Postmodern Narrative Choices and the African American Novel
Jean-François Lyotard’s concept of local narratives and grand narratives helps show how African American novels, using postmodern strategies, function as small-scale narratives. Consequently, these narratives, set up in opposition to hegemonic metanarratives, offer readers an alternative mode of thinking to that offered by the larger, more widely diffused and self-distributing grand narratives. By providing realistic characters in ways that defy the typical grand narratives of race, as well as the expectations of storytelling itself, readers are stimulated into new realizations about previously accepted ideas, and become prepared to spread the now-realized truth about the inaccuracies of the racist grand narratives.
This book is a vital and thought-provoking addition to the ongoing conversation about storytelling and race, and will engage readers in classroom discussions dealing with race, postmodernism, or twentieth-century literature in a more general sense.
Chapter Five: Colson Whitehead
← 124 | 125 → CHAPTER FIVE
“I’m dealing with serious race issues, but I’m not handling them in a way that people expect.”—Colson Whitehead, from a 1999 Salon interview with Laura Miller
At first glance, it seems that Colson Whitehead’s The Intuitionist is doing a number of things differently from, say, Ishmael Reed’s Mumbo Jumbo. In the latter book, Reed goes to great pains to detail and make things real. These things are not so much his characters and his setting in the local sense, but rather Mumbo Jumbo’s world at large, such as the conspiracies, the history, the dialogue and the language of the characters, and the present itself—which for readers is now history, since Mumbo Jumbo is a period piece. The world of Whitehead’s The Intuitionist is put together rather differently. Where novels are typically specific, The Intuitionist is vague. The Intuitionist sometimes leads to more critical questions than it answers. In an interview, Whitehead says,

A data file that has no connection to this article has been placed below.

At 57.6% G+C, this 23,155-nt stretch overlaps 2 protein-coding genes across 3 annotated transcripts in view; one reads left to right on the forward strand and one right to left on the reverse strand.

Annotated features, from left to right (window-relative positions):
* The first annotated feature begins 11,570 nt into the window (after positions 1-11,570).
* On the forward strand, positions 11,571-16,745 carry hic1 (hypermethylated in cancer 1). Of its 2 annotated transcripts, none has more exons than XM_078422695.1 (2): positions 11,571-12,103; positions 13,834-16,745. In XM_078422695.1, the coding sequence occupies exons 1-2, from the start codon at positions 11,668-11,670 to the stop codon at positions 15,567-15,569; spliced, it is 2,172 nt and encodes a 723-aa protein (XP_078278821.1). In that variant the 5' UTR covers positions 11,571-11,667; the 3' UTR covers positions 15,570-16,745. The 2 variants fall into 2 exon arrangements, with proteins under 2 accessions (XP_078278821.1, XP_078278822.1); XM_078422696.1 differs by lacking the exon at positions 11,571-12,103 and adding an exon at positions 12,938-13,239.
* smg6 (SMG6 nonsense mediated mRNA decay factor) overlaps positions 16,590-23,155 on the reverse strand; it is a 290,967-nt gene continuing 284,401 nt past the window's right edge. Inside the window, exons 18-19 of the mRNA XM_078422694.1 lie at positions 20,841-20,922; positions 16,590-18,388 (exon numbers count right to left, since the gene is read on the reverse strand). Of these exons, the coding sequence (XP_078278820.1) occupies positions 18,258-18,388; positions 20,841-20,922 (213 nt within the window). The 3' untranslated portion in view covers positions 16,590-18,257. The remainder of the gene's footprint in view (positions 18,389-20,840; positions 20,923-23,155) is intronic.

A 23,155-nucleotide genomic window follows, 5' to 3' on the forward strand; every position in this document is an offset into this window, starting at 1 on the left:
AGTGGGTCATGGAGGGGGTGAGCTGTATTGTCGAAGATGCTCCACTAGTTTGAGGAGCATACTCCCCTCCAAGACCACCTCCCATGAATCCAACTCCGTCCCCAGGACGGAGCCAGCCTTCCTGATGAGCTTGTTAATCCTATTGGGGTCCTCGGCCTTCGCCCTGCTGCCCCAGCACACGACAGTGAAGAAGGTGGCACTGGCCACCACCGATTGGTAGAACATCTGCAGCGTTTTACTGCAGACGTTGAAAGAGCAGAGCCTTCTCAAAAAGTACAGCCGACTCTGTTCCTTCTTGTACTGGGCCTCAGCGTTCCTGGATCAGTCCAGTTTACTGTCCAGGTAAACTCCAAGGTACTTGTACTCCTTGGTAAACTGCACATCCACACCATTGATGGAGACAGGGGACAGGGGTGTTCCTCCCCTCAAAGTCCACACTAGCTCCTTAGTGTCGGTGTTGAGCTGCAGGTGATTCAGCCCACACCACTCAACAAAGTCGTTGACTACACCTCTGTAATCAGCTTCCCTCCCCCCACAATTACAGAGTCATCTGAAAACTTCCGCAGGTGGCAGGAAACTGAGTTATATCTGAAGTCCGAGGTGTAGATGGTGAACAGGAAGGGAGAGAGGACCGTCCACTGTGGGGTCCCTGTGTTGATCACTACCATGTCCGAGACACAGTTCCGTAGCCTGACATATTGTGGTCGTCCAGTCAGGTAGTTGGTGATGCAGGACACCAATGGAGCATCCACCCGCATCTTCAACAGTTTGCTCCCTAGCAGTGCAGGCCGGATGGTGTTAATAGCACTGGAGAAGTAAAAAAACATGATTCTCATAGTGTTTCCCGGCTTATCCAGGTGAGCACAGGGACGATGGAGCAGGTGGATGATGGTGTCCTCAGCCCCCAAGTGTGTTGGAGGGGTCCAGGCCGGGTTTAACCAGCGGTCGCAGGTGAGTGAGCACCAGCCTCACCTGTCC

The people who influenced me a lot in college, when I first started reading the non-Charles Dickens kind of Victorian novel of manners they foist on you in high school, were people like Ralph Ellison and Thomas Pynchon, stuff like that. Ishmael Reed. I like those guys, but they have a finite amount of books and I’ve read them. (Weich 2003)
The first part of this passage makes sense immediately. Whitehead has an aversion to pre-modernist works that are locked into a strict set...
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